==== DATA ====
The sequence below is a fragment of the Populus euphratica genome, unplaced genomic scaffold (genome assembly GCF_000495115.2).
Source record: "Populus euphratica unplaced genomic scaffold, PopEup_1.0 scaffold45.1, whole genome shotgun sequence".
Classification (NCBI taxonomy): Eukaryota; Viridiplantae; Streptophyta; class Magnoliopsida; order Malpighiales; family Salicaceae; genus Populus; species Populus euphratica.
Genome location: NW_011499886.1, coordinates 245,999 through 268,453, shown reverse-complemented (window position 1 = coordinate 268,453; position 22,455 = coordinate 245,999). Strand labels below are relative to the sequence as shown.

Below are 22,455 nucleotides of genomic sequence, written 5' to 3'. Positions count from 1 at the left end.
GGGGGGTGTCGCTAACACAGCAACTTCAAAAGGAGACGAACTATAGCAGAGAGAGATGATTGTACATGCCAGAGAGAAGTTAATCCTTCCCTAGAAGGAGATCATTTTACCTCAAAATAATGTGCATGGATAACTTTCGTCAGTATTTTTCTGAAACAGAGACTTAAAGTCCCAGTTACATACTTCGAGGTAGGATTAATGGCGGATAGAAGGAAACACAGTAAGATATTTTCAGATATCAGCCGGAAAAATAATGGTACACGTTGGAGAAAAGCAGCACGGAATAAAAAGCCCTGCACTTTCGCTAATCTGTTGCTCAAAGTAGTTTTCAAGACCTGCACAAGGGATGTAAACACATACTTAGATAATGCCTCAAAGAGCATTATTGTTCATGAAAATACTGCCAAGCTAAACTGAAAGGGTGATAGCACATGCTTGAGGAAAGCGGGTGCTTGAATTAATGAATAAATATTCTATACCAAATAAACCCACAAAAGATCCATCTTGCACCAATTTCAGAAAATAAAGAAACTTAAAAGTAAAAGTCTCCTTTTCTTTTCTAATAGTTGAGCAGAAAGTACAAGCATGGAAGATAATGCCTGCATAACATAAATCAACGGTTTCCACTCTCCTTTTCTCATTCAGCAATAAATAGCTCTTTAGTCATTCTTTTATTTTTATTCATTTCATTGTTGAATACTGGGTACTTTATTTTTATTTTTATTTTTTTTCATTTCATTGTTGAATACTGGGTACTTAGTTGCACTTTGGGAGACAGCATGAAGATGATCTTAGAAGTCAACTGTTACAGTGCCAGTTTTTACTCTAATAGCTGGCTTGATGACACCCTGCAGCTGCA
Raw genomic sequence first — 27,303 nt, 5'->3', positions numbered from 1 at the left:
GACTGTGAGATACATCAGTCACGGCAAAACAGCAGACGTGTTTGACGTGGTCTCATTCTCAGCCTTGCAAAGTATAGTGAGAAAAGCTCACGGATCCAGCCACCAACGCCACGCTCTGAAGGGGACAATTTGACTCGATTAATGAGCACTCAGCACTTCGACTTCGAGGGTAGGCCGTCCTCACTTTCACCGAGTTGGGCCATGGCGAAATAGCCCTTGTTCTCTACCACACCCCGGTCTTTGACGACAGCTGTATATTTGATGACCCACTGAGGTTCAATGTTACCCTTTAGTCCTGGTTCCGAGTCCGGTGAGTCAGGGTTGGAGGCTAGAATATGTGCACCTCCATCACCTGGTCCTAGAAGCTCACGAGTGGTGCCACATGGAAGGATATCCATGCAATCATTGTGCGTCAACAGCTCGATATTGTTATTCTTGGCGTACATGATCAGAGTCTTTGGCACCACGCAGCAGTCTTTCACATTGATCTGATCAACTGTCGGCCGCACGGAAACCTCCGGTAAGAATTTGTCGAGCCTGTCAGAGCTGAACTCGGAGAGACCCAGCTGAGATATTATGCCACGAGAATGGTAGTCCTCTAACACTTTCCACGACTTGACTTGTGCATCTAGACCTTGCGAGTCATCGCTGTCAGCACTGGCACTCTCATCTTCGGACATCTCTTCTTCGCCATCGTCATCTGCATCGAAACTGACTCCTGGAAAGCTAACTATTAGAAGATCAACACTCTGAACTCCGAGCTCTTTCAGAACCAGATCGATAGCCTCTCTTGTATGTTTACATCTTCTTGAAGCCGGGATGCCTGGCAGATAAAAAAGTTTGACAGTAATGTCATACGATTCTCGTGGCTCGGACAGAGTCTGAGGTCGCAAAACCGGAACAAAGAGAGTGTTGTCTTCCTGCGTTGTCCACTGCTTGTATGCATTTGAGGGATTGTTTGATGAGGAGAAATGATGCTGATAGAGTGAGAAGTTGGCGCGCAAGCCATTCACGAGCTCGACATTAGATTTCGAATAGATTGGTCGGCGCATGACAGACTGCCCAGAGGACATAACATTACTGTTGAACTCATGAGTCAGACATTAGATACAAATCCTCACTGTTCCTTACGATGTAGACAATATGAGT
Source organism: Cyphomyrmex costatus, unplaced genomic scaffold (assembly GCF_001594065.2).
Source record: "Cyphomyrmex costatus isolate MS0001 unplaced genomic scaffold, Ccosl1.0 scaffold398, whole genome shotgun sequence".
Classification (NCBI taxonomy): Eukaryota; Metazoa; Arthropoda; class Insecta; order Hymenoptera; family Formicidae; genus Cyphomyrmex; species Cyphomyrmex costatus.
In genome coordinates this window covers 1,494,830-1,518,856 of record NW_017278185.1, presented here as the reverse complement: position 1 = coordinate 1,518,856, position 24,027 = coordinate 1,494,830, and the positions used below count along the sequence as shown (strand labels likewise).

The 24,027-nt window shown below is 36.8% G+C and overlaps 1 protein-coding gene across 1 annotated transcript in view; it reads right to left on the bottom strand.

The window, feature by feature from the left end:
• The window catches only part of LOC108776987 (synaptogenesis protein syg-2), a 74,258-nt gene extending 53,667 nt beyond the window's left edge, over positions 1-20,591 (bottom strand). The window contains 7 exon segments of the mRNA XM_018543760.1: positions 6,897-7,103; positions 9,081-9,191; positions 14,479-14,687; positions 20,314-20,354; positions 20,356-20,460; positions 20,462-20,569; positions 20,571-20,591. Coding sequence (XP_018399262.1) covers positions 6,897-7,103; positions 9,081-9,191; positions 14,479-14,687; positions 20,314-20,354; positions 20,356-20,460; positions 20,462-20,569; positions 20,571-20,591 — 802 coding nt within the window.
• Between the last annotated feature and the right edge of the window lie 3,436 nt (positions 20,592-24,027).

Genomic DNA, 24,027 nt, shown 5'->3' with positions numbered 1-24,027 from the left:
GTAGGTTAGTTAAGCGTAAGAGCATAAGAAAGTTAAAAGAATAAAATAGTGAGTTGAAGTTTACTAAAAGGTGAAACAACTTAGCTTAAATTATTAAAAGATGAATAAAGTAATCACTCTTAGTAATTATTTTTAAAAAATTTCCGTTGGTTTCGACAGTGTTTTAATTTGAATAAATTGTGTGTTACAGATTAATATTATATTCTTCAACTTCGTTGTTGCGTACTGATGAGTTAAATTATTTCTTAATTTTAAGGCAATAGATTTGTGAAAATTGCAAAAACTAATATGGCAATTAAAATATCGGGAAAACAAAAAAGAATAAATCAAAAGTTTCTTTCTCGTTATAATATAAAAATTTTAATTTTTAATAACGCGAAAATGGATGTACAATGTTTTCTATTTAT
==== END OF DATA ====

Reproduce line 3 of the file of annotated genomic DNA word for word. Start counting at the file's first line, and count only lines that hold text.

Classification (NCBI taxonomy): Eukaryota; Viridiplantae; Streptophyta; class Magnoliopsida; order Malpighiales; family Salicaceae; genus Populus; species Populus euphratica.